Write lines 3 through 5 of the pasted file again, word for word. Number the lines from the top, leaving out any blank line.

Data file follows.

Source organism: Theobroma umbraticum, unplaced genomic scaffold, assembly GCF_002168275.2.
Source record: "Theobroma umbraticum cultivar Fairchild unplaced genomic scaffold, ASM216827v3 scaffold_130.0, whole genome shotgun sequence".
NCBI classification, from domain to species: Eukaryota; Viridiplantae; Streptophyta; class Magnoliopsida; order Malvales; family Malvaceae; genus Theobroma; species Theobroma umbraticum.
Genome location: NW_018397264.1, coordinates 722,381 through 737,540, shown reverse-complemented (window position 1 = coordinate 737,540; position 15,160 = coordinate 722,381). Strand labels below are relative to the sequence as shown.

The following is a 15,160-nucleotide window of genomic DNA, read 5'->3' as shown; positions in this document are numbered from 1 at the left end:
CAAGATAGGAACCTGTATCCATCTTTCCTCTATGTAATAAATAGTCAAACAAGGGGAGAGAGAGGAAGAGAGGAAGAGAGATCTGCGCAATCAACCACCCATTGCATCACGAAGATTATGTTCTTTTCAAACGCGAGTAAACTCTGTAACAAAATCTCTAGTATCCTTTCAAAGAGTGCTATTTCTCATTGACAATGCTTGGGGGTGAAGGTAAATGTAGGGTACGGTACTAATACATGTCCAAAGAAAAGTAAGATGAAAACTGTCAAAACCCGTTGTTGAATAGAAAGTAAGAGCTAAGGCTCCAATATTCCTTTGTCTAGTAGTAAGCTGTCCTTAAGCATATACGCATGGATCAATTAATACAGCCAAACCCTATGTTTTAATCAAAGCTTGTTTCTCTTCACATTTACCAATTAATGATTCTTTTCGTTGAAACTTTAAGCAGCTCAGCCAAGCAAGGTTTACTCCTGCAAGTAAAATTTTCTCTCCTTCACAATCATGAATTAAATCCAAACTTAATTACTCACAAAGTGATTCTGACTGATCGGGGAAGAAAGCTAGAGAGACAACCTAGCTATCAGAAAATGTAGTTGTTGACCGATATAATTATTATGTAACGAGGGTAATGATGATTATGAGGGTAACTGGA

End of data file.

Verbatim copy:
NCBI classification, from domain to species: Eukaryota; Viridiplantae; Streptophyta; class Magnoliopsida; order Malvales; family Malvaceae; genus Theobroma; species Theobroma umbraticum.
Genome location: NW_018397264.1, coordinates 722,381 through 737,540, shown reverse-complemented (window position 1 = coordinate 737,540; position 15,160 = coordinate 722,381). Strand labels below are relative to the sequence as shown.

The following is a 15,160-nucleotide window of genomic DNA, read 5'->3' as shown; positions in this document are numbered from 1 at the left end: